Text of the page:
Drew Peterson gets 38 years in murder of Kathleen Savio
BY DAN ROZEK, JON SEIDEL AND JANET LUNDQUIST Staff Reporters February 21, 2013 1:30PM
Drew Peterson | Will County Sheriff's Office photo
Updated: March 23, 2013 6:26AM
Drew Peterson barely settled into the witness chair before jolting courtroom spectators out of theirs, bellowing to the world he’d been framed for the murder of his third wife.
“I did not kill Kathleen,” the former Bolingbrook cop yelled in one final outburst before learning his fate, his hands clenched into fists as he leaned toward the microphone in front of him.
The startling outburst came Thursday just before Peterson was sentenced to 38 years in prison for the 2004 murder of Kathleen Savio.
It prompted an immediate response from Savio’s oldest sister.
“Yes, you did. Liar,” shouted Susan Doman, jumping to her feet in the courtroom gallery and pointing at Peterson.
Doman was quickly ordered out of the courtroom by Judge Edward Burmila, who warned Peterson against making “any outbursts that are calculated to irritate anyone in the audience.”
But that’s exactly what Peterson did during a 35-minute rant in which he argued he was framed by Illinois State Police investigators, Will County prosecutors, Savio’s relatives, her divorce attorney, the media and even the minister of his missing fourth wife, Stacy.
Describing his conviction as “the largest railroad job that ever took place in this country” Peterson at times grew so emotional his voice broke. At other points, he coolly made snide comments about Savio’s relatives and soberly ticked off the constitutional rights he said had been violated.
The speech drew gasps from courtroom spectators, grim expressions from Will County State’s Attorney James Glasgow and prompted another Savio relative to be removed from the courtroom for yelling at him.
The prison term handed down by Burmila is a virtual death sentence for the 59-year-old ex-cop. Despite already spending almost four years in jail since his 2009 arrest, Peterson — unless he wins an appeal — won’t be released until he is 93 years old.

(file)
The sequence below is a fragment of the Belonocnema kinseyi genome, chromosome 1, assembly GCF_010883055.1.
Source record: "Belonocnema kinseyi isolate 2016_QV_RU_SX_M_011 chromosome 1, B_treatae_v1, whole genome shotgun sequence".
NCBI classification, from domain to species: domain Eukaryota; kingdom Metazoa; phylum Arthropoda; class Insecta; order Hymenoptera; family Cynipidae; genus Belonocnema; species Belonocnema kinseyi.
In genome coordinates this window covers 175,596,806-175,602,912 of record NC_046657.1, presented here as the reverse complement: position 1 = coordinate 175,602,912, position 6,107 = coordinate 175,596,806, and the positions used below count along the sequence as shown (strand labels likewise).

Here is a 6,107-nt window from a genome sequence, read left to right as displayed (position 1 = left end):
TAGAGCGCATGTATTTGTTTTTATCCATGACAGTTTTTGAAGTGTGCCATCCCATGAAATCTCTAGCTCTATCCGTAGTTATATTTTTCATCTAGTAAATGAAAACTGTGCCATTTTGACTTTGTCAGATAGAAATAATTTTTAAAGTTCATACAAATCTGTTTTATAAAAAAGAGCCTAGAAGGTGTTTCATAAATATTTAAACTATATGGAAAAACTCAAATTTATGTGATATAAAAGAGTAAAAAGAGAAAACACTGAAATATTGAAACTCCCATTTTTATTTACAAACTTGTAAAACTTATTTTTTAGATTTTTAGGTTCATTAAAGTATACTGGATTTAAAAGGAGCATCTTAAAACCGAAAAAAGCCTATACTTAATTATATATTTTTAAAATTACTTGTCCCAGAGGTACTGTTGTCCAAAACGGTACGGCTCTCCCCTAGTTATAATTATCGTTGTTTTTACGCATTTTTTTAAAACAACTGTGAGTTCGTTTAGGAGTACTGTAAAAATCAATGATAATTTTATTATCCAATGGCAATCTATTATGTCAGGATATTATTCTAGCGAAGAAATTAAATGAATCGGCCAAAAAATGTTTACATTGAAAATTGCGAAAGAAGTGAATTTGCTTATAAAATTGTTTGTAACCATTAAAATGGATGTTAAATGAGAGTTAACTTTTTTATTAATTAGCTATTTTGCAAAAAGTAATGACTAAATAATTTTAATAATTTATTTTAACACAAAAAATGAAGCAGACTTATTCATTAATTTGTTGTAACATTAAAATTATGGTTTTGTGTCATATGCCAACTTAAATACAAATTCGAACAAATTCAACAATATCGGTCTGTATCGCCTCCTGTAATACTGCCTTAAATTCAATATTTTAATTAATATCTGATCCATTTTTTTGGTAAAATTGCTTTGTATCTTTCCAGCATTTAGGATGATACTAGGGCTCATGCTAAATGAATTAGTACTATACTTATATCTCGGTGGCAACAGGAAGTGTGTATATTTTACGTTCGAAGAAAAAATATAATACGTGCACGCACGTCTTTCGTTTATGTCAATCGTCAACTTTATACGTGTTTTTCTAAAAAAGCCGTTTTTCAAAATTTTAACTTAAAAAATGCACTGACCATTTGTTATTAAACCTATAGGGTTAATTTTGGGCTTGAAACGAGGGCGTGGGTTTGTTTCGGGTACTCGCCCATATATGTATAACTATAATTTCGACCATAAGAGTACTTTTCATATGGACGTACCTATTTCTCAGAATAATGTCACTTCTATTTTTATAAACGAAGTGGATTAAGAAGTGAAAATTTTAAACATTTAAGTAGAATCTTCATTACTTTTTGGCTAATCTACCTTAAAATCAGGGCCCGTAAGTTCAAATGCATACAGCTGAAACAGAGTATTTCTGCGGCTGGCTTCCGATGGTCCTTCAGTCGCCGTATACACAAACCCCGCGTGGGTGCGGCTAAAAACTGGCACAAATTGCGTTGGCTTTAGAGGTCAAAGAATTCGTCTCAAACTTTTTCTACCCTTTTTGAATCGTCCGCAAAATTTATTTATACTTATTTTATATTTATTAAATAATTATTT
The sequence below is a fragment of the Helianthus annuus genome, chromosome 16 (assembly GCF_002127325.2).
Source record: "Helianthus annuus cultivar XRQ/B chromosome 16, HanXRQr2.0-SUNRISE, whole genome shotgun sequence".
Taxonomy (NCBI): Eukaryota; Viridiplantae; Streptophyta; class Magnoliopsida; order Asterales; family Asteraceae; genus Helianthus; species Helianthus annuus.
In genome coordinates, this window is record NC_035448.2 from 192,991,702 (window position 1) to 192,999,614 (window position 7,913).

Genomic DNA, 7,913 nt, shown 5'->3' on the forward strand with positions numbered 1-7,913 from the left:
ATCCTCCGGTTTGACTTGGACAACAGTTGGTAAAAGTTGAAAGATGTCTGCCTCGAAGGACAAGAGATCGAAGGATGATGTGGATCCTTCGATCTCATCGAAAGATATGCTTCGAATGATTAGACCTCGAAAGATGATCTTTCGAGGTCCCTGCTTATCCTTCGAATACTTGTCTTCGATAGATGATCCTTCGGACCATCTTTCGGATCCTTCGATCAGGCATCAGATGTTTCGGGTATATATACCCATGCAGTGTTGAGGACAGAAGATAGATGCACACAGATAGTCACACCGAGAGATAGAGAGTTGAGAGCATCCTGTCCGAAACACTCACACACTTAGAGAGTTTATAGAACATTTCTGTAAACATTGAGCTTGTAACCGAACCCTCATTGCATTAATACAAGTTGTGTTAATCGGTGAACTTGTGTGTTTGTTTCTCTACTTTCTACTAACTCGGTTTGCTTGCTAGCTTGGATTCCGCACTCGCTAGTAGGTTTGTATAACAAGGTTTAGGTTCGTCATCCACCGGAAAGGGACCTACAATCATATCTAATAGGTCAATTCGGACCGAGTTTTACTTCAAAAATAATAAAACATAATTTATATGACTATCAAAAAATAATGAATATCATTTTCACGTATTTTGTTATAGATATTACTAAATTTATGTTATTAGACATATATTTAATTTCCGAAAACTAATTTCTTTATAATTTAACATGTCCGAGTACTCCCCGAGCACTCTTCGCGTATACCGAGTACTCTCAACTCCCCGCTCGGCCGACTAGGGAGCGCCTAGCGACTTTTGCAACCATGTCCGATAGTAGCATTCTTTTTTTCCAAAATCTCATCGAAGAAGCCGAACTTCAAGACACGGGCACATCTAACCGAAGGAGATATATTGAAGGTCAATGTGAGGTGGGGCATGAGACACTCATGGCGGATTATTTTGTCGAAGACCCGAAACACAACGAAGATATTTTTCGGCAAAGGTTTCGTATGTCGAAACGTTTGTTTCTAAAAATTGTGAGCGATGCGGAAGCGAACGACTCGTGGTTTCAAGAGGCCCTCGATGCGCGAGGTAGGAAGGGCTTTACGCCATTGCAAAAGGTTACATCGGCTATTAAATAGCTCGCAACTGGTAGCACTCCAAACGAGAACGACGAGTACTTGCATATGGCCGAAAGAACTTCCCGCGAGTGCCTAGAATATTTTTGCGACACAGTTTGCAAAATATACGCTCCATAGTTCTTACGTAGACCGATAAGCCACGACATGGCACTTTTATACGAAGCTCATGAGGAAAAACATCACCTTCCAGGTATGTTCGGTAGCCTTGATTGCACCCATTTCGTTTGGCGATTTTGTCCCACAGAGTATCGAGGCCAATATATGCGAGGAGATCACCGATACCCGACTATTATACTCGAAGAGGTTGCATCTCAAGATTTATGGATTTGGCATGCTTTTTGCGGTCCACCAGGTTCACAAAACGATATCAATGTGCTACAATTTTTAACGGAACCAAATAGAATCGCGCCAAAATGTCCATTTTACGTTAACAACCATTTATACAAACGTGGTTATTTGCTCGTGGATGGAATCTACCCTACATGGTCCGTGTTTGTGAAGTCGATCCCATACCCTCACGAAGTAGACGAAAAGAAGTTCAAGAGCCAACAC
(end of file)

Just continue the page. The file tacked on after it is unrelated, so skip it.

The bizarre tirade prompted Glasgow outside the courtroom to declare Peterson had clearly shown that he was not only Savio’s killer, but also mentally disturbed.
“We all got an opportunity to see a psychopath reveal himself in court,” Glasgow said, dismissing Peterson’s attacks and even the tone of his voice, calling it a “feminine screech.”
Glasgow was a frequent target during Peterson’s tirade, even after the ex-cop was first warned by Burmila to behave himself.
“I apologize but I must have been woozy,” Peterson replied, in an apparent dig at Glasgow, who used the same word during Peterson’s five-week trial in explaining a courtroom mistake by a prosecutor.
Near the end of his screed, Peterson asked Glasgow to look him in the eye.
“Never forget my face, never forget what you’ve done here,” Peterson said, speaking directly to the prosecutor — who glared back at him.
Glasgow later said he hadn’t looked at Peterson until then because “I never acknowledged his existence.”
But Glasgow said when he looked at Peterson, he had only one thought:
“You’re a cold-blooded murderer, and I’ll stare you down till I die,” Glasgow recounted.
Before erupting, Peterson began his speech by calmly telling the judge “I hope I don’t aggravate the situation here, but I have a lot of things that need to be said.”
He finished on a similar note, turning toward Burmila to complain “I don’t deserve this.”
“Now it’s time to sentence an innocent man to a life of hardship and abuse in prison,” Peterson told the judge. “I don’t deserve this. I don’t deserve this.”
Glasgow and Savio’s relatives bitterly disputed that claim.
“No one more richly deserves it,” Glasgow said at a news conference after the sentencing.
“That’s no lie, Jim,” chimed in Mitch Doman, Savio’s brother-in-law.
But to Savio’s family, Peterson’s tirade wasn’t important, only the final outcome mattered.
“I’m in control now, he’s the one going to jail,” Savio’s sister, Anna Doman said. “I’m in control. He loses. We win.”